An Awkward Meeting

If you had attended the most recent meeting of the Terre Haute Human Relations Commission you might have expected a rather uneventful hour, but you would have been wrong. It was an hour filled with misrepresentations, awkward moments of confrontation, and bold faced lies. Rumors had been spreading that our city’s legal department sent out a memo asking for several boards and commissions to report the addresses and party affiliations of their members (image posted below). It turns out this was done because the Mayor’s office had appointed several individuals to boards and commissions who did not meet the residency and political affiliation requirements of those groups. And that became a matter of contention between two of the Human Relations Commissioners.

You might have also heard that our Human Relations Commission (HRC) director, Jordan Lough, publicly resigned at a City Council Meeting, expressing concerns with the qualifications of commissioners and with the way questions about the functioning of the commission had been handled. Everything in the meeting started off normally, Linda Lambert, an HRC commissioner seemed to be running things. She explained that she had been on the commission for seven years, and had even served as the groups interim director when previous directors Jeff Lorick and Melissa Reed had resigned. It did seem strange, however, that three of the six commissioners were brand new and this was the first ever meeting that two of them had attended.

It also seemed strange when Linda kept repeating that things had to be done a certain way because the Mayor and the city’s attorney said they needed to be done. This was the reasoning Linda gave when she tried to initiate nominations for a new slate of officers, but several of the members quickly responded that the commission should wait until all the commissioners were present. After the decision was made to wait on new officers Linda immediately transitioned to a very awkward moment where she suggested that someone on the commission should make a nomination for her to be the interim director in case one was “needed in the future.” She went on to explain that the city had shut off the phones and computers to the office, and without a director no one would be able to respond to complaints, and if that happened the office would probably close.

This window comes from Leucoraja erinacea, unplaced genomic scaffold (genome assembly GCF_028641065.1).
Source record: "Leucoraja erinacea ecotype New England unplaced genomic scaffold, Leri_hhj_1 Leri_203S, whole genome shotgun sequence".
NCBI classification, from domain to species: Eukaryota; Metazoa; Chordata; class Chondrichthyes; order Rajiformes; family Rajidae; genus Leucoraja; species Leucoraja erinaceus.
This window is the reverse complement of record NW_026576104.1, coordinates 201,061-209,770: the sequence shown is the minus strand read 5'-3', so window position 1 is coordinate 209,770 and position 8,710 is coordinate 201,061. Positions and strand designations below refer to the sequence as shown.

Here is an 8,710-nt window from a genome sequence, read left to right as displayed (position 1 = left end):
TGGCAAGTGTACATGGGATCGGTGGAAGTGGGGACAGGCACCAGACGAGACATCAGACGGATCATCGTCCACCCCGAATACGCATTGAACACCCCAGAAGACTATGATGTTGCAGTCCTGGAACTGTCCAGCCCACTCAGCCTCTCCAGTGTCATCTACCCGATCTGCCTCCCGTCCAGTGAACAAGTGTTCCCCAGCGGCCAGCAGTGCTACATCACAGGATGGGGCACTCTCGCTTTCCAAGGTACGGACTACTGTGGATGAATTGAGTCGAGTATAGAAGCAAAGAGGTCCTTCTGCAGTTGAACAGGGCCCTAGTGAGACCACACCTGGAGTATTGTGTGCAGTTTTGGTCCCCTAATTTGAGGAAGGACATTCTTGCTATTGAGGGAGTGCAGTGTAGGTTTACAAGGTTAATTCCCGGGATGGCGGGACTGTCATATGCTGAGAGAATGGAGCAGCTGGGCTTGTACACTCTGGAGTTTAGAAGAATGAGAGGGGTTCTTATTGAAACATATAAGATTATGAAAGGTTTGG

Mike Reed, the longest serving member of the commission, raised a concern about commissioner term limits. He referenced the commission’s ordinance which states that commissioners are not to serve more than two consecutive terms, and he raised an objection based on the fact that Linda had served more than two consecutive terms. He mentioned that her election to interim director would allow her to serve even longer, which was not in keeping with the “spirit of the ordinance.” Earlier in the meeting Linda had tried to explain that the reason she was serving longer than two consecutive terms was because several of her previous terms had been “interrupted” by periods of her serving as the commission’s interim director. She assured the rest of the commission that, “all of this has been approved by the city attorney.”

Linda Lambert, new interim director of the Terre Haute Human Relations Commission

Then Mike brought up the fact that he believed part of the concerns raised at the City Council meeting, where Jordan resigned, were that commissioners were not adhering to the standards set forth in the commission’s ordinance. Linda sternly replied that there was no “hoorah” at the council meeting, and the recent resignations and new appointments weren’t “a fly by night kind of thing,” and that she was just telling them “what city legal said.” However, halting normal operations of local boards, desperately trying to acquire home addresses and political affiliations of appointees, disabling the city’s board appointment website for days, forcing unqualified members to resign, and appointing large numbers of brand new individuals, is precisely the definition of a “fly by night” kind of thing.

New member Jeff Trotter then asked why city attorney Eddie Felling wasn’t present to answer some of the difficult questions related to the legality of the commission’s decisions, and Linda replied that Eddie wasn’t required to attend, and that the board used to have an attorney but he was dismissed because a previous director had concerns about “getting billed for services not rendered.” Concerns were then raised about the commission’s budget to which Linda replied that she “couldn’t find her copy of the budget.” Then the board reluctantly voted Linda in as interim director after she promised she would not serve another term as commissioner.

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